Draco Lizards and Flying Dragons: Strange Reptiles
Strange and Interesting Reptiles
Draco lizards are strange and interesting reptiles that have folds of skin on each side of their bodies. When the skin folds are extended they look like wings. These "wings" enable the lizards to glide for long distances in their forest habitat.
Draco lizards are also known as flying or gliding lizards or, in the case of some species, as flying dragons. The scales covering a lizard's body and the fact that the animal seems to have wings remind some people of a dragon. In fact, draco is the Latin word for dragon.
There are over forty species of Draco lizards, all of them native to Southeast Asia. They are classified in the family Agamidae. Members of this family are often referred to as agamids or agamid lizards.
In this article, the term "Draco lizards" refers to all animals in the genus Draco. This article focuses on Draco volans, also known as the common flying dragon, and Draco mindanensis, also known as the Mindanao flying dragon. It also includes a few facts about other lizards in the genus.
Draco volans: The Common Flying Dragon
The scientific name of the animal known as the common flying dragon (or simply the flying dragon) is Draco volans. The term "flying dragon" is sometimes used for other Draco lizards, but I'll use it to refer to Draco volans.
Flying dragons are tiny reptiles, unlike their mythical counterparts. They have slender bodies and reach a length of eight inches or a little longer. The lizards have a very long tail compared to the length of the rest of their body.
The species is found on the islands of Java and Bali in Indonesia and possibly in other areas. Some forms that were once considered to be subspecies of Draco volans have been moved to their own species, however, which can be confusing. The animal lives in the trees and catches insects to eat. In some countries, it's bred as a pet. As might be imagined, keeping an animal built for long-distance movement content in captivity could be difficult.
Physical Appearance of the Flying Dragon
Like many Draco lizards, common flying dragons have a mottled appearance. They are generally a mixture of grey, brown, black, and green in colour. Their colours help to camouflage them against the trunks of the rainforest trees.
The scientific name for the wings is "patagia" (or patagium when one wing is being discussed). The upper surface of the patagia of flying dragons has a mottled or banded black, grey, and brown pattern. It also has yellow or orange pigment. The amount of this pigment varies. The patagia of some Draco lizards have very colourful upper or lower surfaces.
Flying dragons have a loose flap of skin called a dewlap or gular flap hanging below their neck. Like the wings, the dewlap can be extended. The male has a yellow dewlap while the female has a smaller, blue-grey one.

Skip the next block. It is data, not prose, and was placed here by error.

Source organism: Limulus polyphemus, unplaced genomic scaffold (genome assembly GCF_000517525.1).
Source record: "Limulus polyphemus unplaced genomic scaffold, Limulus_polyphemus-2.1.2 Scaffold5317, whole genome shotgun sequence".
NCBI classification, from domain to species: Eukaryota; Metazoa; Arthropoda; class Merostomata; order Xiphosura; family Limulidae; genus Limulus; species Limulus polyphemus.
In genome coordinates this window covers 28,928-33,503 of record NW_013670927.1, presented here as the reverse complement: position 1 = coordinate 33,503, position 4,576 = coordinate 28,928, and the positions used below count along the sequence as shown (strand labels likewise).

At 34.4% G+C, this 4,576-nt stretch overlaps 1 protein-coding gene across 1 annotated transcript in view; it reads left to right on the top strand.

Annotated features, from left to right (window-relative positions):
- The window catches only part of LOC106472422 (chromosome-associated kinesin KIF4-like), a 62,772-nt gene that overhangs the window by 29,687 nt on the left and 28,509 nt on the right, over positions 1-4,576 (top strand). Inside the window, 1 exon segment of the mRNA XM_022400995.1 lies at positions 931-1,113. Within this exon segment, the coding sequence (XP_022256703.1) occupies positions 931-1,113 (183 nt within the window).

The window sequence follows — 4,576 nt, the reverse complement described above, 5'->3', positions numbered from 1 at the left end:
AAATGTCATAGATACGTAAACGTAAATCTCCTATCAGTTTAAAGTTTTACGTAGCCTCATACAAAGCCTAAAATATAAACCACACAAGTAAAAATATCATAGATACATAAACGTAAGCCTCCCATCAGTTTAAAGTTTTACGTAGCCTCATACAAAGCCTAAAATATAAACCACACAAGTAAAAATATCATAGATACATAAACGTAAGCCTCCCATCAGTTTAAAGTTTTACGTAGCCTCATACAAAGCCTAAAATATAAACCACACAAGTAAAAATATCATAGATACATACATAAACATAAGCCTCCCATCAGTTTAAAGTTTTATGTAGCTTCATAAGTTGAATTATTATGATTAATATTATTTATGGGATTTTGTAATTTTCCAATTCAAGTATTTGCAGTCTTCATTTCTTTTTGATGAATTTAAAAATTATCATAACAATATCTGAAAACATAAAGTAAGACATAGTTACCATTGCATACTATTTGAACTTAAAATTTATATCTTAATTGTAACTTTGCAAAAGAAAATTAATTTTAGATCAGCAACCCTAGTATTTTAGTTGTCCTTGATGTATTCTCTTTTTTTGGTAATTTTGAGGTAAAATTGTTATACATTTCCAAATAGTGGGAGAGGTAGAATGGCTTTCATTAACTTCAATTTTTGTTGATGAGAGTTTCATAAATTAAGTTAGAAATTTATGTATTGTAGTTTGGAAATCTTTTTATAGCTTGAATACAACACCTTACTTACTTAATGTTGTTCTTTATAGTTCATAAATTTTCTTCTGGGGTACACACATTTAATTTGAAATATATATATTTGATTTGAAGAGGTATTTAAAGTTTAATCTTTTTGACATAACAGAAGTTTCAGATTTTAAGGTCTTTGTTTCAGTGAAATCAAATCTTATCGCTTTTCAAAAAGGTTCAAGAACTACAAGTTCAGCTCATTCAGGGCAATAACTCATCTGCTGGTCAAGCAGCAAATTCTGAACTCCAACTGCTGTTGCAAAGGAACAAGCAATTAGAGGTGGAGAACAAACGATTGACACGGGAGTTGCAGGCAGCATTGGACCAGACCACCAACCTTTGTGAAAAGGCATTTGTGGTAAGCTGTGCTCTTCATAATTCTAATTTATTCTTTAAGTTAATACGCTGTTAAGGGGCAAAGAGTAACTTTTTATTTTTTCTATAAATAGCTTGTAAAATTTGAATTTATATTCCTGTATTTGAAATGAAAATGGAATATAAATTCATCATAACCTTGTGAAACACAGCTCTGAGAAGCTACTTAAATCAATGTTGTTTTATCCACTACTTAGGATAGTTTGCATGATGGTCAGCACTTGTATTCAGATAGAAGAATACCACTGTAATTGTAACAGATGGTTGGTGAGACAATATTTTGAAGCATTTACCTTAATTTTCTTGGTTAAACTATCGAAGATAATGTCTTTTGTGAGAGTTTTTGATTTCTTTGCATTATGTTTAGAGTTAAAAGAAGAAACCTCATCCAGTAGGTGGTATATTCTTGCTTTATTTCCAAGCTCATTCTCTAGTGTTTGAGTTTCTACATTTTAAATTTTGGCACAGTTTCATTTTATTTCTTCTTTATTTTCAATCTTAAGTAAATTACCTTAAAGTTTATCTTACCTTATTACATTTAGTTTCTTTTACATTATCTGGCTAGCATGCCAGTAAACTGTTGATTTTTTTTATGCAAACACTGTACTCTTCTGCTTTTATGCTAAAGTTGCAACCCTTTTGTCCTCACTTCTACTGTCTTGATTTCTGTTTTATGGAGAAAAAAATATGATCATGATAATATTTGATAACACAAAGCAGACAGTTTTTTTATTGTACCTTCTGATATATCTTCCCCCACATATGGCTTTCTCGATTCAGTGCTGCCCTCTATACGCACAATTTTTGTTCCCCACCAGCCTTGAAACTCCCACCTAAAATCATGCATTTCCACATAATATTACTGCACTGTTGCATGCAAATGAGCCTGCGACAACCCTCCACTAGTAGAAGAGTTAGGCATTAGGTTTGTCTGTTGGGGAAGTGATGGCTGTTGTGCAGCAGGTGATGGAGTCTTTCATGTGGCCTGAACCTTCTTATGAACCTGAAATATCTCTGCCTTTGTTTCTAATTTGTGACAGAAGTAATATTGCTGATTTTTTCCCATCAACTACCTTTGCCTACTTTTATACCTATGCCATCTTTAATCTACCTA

Patagia or Wings and Gliding Ability
A flying dragon's wings extend from just behind the front legs to just in front of the back legs. The last five to seven of the animal’s ribs are elongated and extend into the wings. Muscles attached to the ribs cause the ribs to move and the wings to unfurl like an opening fan when the animal wants to glide. Research suggests that in at least some cases the "hands" of the lizard's forelimbs grab hold of the wings to help them unfurl.
The lizard has a smaller wing, or lappet, on each side of its neck. When the lappets are extended to the side, they act as mini-wings that help the animal to glide.
Some reports state that flying dragons can glide as far as sixty metres (just under two hundred feet), or even further, and that they lose one foot in height for every five feet travelled through the air. Most glides seem to be around thirty feet, however.
The lizards have better control of their motion than other reptiles that take to the air, such as flying geckos and flying snakes (which are also gliders, despite their names). Flying dragons can move their patagia as they glide. They can also move their tail, which acts like a rudder for steering. The animals have a flattened appearance while they are gliding.
The lizard in the video below is the southern flying lizard or Draco dussumieri. The species is found in southern India and has the most westerly distribution of all of the Draco lizards. The animal in the video demonstrates how the colour, patterns, and protuberances on its surface can camouflage the lizard.
Life in the Trees
Flying dragons are active during the day. They glide from one tree to another, or sometimes from one branch to another in the same tree, in order to find food or a mate or to escape from predators.
Males also glide to chase away other males. A male patrols a territory of a few trees, gliding around the trees to protect them from invading lizards. When the males land, they often flash their dewlaps to advertise their territory. Unfortunately, this makes their presence more visible to predators. The animals do have one advantage over many of their predators, though—the ability to take off into the air and control their direction with precision.
When they’re not gliding, the lizards often travel rapidly up and down tree trunks and along branches. They may also stay motionless for a while, becoming very hard to see as they blend in with their background.
Small lizards tend to live lower in the tree canopy than larger ones. When the heavier animals take off from a tree they need to develop speed before they extend their wings to glide. Starting their journey from a higher point helps them to do this.